For decades, our great nation has been fiercely divided over one all-important debate: Should you buy a new or used car?
You’ll find energized champions on each side of the aisle, defending their new vs. used car preferences to the
death point of exasperation. They believe their way is the only way when it comes to cars. And, as presidential debate seasons ramps up, we thought it only fitting to dive headfirst into this heated debate ourselves.
Buying a car is not a decision to take lightly, which is why you should tread carefully before making any type of automotive purchase. If not, you could find yourself losing thousands of dollars and stranded out in the cold, literally.
How to Decide on a New or Used Car
Deciding whether or not to buy a new or used car involves many factors. Rather than make an impulse purchase based entirely on emotion, it helps to make a list of important factors to consider that will lead you to the most rational decision possible. A well-researched decision can save you time and money, so here are a few things to consider the next time you go car shopping.
When it comes to the sticker price, it’s pretty obvious that new cars are far more expensive than used cars. Of course, you have to compare apples to apples. If you pit a new Toyota Corolla vs. a used Lexus, you’re results will be skewed. Also, keep in mind that you may need cash for a down payment. The down payment on a new car is going to be significantly more than a down payment on the less expensive used car.
- The Verdict: This one isn’t really a contest. If you’re comparing apples to apples, buying a used car will win on price every time.
Remember that price and value are two separate things. The price is the amount that you actually pay for something. Value is what it is worth, which can make it much more difficult to assess. For example, you may find value in the comforts of a Lexus that you don’t get from a Corolla. Thus, you’d get more value from buying a used Lexus than you would paying the same price for a new Corolla. You should always keep “market value” in mind, as well. According to Edmunds.com, on average, the market value of a new car loses a whopping 11% the second you drive off the lot. Over a five-year period, your car’s value will drop a total of 63 percent. No matter how much you love your new car, that type of depreciation can be difficult to swallow.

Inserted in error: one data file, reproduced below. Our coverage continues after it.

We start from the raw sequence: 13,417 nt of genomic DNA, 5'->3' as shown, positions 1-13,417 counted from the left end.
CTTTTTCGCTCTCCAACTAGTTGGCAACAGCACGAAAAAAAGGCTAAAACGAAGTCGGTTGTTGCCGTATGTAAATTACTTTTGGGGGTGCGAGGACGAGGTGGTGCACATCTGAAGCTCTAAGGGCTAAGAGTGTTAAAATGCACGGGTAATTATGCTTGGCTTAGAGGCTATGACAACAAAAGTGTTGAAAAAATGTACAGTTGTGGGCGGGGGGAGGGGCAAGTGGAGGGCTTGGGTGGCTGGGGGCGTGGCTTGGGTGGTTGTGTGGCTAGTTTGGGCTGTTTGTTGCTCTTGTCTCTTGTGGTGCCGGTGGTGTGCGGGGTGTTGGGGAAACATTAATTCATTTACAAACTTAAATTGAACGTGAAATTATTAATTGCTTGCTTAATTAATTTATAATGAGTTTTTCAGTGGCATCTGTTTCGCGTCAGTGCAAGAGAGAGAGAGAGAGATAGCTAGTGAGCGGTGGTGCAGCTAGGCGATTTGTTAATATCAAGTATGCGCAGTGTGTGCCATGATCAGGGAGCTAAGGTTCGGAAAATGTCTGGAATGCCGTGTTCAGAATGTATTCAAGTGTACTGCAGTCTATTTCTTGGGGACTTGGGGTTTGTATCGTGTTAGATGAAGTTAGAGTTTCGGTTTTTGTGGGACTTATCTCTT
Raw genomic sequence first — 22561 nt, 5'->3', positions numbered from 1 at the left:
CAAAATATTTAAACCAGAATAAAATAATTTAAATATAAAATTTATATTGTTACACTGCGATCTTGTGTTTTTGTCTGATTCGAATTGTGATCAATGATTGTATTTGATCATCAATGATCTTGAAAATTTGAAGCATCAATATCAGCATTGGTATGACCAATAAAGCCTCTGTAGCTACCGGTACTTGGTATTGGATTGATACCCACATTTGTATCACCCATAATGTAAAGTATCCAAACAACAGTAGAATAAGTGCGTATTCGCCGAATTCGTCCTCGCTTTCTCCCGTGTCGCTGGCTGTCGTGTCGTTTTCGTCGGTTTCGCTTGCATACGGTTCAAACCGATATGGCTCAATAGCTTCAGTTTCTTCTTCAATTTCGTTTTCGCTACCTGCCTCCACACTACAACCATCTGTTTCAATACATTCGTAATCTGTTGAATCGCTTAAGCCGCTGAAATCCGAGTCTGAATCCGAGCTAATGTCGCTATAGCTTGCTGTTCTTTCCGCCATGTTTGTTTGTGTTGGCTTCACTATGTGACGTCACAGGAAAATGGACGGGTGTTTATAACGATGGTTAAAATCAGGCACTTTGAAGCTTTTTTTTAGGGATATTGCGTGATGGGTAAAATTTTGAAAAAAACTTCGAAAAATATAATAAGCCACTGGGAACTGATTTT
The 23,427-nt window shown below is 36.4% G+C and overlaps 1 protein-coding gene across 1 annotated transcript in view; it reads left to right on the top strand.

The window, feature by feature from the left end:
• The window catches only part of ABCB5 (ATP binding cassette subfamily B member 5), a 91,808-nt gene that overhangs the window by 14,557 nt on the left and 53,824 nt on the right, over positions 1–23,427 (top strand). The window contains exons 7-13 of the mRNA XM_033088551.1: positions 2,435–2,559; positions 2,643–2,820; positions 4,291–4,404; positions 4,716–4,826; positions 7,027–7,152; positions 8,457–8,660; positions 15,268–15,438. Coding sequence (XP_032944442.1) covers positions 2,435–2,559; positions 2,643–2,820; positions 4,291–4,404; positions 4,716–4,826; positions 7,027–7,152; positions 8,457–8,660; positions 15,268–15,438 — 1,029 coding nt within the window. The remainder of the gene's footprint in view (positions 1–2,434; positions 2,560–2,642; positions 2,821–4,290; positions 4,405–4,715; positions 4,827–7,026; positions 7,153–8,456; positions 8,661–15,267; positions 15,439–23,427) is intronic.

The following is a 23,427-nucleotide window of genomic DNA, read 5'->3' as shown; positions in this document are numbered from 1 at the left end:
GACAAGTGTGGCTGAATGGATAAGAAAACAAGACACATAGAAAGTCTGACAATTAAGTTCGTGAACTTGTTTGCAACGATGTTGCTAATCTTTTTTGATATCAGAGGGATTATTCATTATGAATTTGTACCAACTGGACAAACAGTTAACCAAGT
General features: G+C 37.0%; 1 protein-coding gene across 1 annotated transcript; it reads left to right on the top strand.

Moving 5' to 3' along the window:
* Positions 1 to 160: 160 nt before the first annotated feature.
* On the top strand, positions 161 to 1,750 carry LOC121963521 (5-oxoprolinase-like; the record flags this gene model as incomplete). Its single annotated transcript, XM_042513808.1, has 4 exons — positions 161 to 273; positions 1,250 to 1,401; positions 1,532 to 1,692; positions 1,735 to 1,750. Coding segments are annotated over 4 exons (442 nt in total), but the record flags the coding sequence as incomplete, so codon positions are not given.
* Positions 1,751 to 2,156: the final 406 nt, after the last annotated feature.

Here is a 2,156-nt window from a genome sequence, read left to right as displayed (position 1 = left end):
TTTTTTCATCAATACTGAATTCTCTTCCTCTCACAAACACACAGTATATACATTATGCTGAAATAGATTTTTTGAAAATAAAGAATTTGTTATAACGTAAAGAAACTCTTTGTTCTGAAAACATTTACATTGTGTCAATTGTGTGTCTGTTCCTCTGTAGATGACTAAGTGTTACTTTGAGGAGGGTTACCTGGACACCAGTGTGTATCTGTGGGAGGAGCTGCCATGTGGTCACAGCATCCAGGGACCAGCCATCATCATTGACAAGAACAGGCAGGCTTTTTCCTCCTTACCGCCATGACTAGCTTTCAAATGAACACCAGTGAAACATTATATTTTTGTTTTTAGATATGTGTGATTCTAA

- The Verdict: If you’re looking to get the most value out of a vehicle, chalk another one up for used cars. Regardless of whether your looking to get more for your money or actual market value, used cars are the clear winner. By letting somebody else take the largest hit in depreciation upfront, ultimately, you can save money on your purchase.
One of the best things about buying a new car is knowing you shouldn’t have to make any repairs on it for quite some time. The same can’t always be said for buying used, however. Repairs and maintenance on a used car can be costly. When you buy new, you shouldn’t have any issues for a while, and that is usually backed up by a hefty warranty. Buying used can be an adventure, and not in a good way. You never quite know what issues you may run into.
- The Verdict: Score one for new car lovers everywhere. Of course, a lot depends on the make and model of the car you buy. However, if you’re worried about expensive maintenance costs, take comfort in the fact that those costs should come much further down the line with a new car.